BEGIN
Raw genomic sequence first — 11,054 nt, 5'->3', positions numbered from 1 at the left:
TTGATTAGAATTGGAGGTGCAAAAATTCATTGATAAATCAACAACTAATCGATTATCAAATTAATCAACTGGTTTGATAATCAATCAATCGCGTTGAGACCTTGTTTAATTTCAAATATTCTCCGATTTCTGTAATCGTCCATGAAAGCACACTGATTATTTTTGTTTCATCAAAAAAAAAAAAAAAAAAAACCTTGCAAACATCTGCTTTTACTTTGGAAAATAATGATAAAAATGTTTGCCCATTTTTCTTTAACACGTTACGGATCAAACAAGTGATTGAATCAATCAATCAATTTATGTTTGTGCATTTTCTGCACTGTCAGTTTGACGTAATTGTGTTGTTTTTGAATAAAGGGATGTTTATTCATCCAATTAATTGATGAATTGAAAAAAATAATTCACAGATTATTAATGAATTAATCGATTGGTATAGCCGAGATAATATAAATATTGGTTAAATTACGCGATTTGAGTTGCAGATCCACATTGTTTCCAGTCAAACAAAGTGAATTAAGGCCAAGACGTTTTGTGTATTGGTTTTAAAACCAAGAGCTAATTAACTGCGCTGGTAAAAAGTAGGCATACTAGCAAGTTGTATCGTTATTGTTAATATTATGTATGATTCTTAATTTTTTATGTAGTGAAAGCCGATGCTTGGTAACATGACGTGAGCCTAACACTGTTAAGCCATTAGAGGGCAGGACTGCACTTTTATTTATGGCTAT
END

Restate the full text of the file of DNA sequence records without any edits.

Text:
Raw genomic sequence first — 11,054 nt, 5'->3', positions numbered from 1 at the left:
TTGATTAGAATTGGAGGTGCAAAAATTCATTGATAAATCAACAACTAATCGATTATCAAATTAATCAACTGGTTTGATAATCAATCAATCGCGTTGAGACCTTGTTTAATTTCAAATATTCTCCGATTTCTGTAATCGTCCATGAAAGCACACTGATTATTTTTGTTTCATCAAAAAAAAAAAAAAAAAAAACCTTGCAAACATCTGCTTTTACTTTGGAAAATAATGATAAAAATGTTTGCCCATTTTTCTTTAACACGTTACGGATCAAACAAGTGATTGAATCAATCAATCAATTTATGTTTGTGCATTTTCTGCACTGTCAGTTTGACGTAATTGTGTTGTTTTTGAATAAAGGGATGTTTATTCATCCAATTAATTGATGAATTGAAAAAAATAATTCACAGATTATTAATGAATTAATCGATTGGTATAGCCGAGATAATATAAATATTGGTTAAATTACGCGATTTGAGTTGCAGATCCACATTGTTTCCAGTCAAACAAAGTGAATTAAGGCCAAGACGTTTTGTGTATTGGTTTTAAAACCAAGAGCTAATTAACTGCGCTGGTAAAAAGTAGGCATACTAGCAAGTTGTATCGTTATTGTTAATATTATGTATGATTCTTAATTTTTTATGTAGTGAAAGCCGATGCTTGGTAACATGACGTGAGCCTAACACTGTTAAGCCATTAGAGGGCAGGACTGCACTTTTATTTATGGCTAT